It’s a truth universally acknowledged that when we love someone, we allow some leniency towards traits that would usually drive us up the wall. It’s a delicate balance to strike — we turn a blind eye to their faults, trusting it’s just minor stuff like “scrubs the sink about 1.5 times less often than me” and not “doesn’t do any cleaning, ever.”
These last few years, I pretty much lived the maxim that “love is patient,” and not just romantically. I embraced the fact that I have a wide extended friend family (almost as geographically scattered as my real one) and embraced the fact that sometimes, with some of them, I simply won’t be able to see them as often or enjoy the same kinds of intimacy with them that I used to. I accepted my part in shouldering the emotional labor, and maintaining the connection. Because if I don’t do it, who would?
As it happens, that was a mistake.
You know what happens when you turn a blind eye one time too many — you wake up one day, your life is garbage, and you can’t even rely on the people closest to help you pick up. It’s scrolling down your contacts list and not being able to find a single name to vent to. It’s searching through your chat history about the last positive thing you discussed and discovering it was three years ago. It’s holding back — on both good news and bad — because you know that no matter where you turn, you will find indifference and negativity.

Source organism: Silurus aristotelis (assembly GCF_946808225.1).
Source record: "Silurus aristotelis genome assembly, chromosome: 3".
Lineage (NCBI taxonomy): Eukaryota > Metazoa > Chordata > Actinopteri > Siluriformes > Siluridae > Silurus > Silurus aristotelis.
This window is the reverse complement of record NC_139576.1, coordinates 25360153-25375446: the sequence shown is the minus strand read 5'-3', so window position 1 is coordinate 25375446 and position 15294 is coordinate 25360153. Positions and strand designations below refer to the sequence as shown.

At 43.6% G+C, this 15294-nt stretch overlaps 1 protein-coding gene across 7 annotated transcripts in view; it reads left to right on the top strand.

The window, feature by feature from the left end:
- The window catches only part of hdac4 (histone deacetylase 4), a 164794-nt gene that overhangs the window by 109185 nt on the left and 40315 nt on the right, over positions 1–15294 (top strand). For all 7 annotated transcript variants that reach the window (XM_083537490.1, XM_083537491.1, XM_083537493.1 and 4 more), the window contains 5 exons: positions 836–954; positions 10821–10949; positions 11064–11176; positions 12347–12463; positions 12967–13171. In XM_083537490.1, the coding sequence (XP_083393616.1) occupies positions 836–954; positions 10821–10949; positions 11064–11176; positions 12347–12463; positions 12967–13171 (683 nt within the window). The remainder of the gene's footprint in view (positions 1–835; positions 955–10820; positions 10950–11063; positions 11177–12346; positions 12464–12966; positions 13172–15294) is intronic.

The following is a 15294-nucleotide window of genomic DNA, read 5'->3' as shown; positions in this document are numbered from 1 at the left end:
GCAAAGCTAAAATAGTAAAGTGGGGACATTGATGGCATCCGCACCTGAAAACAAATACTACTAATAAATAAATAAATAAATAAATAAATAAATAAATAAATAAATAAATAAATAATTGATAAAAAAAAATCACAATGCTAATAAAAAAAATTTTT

Oh, sure, I was great at listening. But you can stretch yourself thin for so long. After a while, you start to tear.
My wake-up call came late last year, not through tragedy but a happy occurrence. I met a person who cared more about my boundaries than about what they wanted. Someone who respected the fact that I was an introvert, that I needed space, that I did not have the energy to talk, that I don’t open up like normal people. A small thing, perhaps. But it was shocking to experience.
Like everyone else, I thought I was doing the right thing. If I just put good things into the universe, if I was the sort of friend I wanted, if I was patient and kind, then the rest would fall into place. You know, like magic!
The problem with all that is that I had no boundaries. Or, if I did, I was shit at enforcing them. I couldn’t tell someone, “Enough of this already,” or “I don’t have bandwidth for this topic anymore.” I couldn’t switch my phone off after 10 p.m. or stop myself from reaching out to people I knew would make me feel bad about myself. Somewhere along the way, I lost the feeling that love requires self-respect as well as patience. I forgot that sometimes, you just have to let go and let people be.
This Valentine’s Day will be the first one I might actually celebrate as intended, and I’m getting my heart back instead of giving it away. I’m reclaiming my boundaries. I’m reclaiming my time. I’m committing to putting my health first, so that the next time I need to turn a blind eye, I can trust myself enough to trust them too.